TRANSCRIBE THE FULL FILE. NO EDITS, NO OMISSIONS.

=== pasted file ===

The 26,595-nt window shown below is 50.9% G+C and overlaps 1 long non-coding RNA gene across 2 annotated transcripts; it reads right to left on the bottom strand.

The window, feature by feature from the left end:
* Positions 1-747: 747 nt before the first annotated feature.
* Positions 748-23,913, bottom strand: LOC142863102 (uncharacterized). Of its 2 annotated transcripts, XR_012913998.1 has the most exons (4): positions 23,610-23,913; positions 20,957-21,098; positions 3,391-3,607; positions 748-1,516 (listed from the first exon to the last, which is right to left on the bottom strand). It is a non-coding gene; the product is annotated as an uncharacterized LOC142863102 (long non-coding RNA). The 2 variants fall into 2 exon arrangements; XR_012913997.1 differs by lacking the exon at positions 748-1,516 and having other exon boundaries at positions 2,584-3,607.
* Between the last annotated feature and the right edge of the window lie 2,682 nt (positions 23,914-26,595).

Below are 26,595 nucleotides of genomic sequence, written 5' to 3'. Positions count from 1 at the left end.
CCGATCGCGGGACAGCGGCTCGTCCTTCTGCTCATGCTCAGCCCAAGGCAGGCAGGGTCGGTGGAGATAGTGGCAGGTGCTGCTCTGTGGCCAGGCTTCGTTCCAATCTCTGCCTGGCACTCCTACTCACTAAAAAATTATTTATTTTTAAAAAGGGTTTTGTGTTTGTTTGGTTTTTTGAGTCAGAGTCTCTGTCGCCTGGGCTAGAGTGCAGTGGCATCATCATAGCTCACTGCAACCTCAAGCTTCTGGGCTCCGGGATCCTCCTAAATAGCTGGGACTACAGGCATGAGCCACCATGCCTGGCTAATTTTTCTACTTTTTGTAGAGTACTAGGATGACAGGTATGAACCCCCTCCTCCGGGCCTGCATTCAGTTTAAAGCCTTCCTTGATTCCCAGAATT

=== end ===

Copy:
The 26,595-nt window shown below is 50.9% G+C and overlaps 1 long non-coding RNA gene across 2 annotated transcripts; it reads right to left on the bottom strand.

The window, feature by feature from the left end:
* Positions 1-747: 747 nt before the first annotated feature.
* Positions 748-23,913, bottom strand: LOC142863102 (uncharacterized). Of its 2 annotated transcripts, XR_012913998.1 has the most exons (4): positions 23,610-23,913; positions 20,957-21,098; positions 3,391-3,607; positions 748-1,516 (listed from the first exon to the last, which is right to left on the bottom strand). It is a non-coding gene; the product is annotated as an uncharacterized LOC142863102 (long non-coding RNA). The 2 variants fall into 2 exon arrangements; XR_012913997.1 differs by lacking the exon at positions 748-1,516 and having other exon boundaries at positions 2,584-3,607.
* Between the last annotated feature and the right edge of the window lie 2,682 nt (positions 23,914-26,595).

Below are 26,595 nucleotides of genomic sequence, written 5' to 3'. Positions count from 1 at the left end.
CCGATCGCGGGACAGCGGCTCGTCCTTCTGCTCATGCTCAGCCCAAGGCAGGCAGGGTCGGTGGAGATAGTGGCAGGTGCTGCTCTGTGGCCAGGCTTCGTTCCAATCTCTGCCTGGCACTCCTACTCACTAAAAAATTATTTATTTTTAAAAAGGGTTTTGTGTTTGTTTGGTTTTTTGAGTCAGAGTCTCTGTCGCCTGGGCTAGAGTGCAGTGGCATCATCATAGCTCACTGCAACCTCAAGCTTCTGGGCTCCGGGATCCTCCTAAATAGCTGGGACTACAGGCATGAGCCACCATGCCTGGCTAATTTTTCTACTTTTTGTAGAGTACTAGGATGACAGGTATGAACCCCCTCCTCCGGGCCTGCATTCAGTTTAAAGCCTTCCTTGATTCCCAGAATT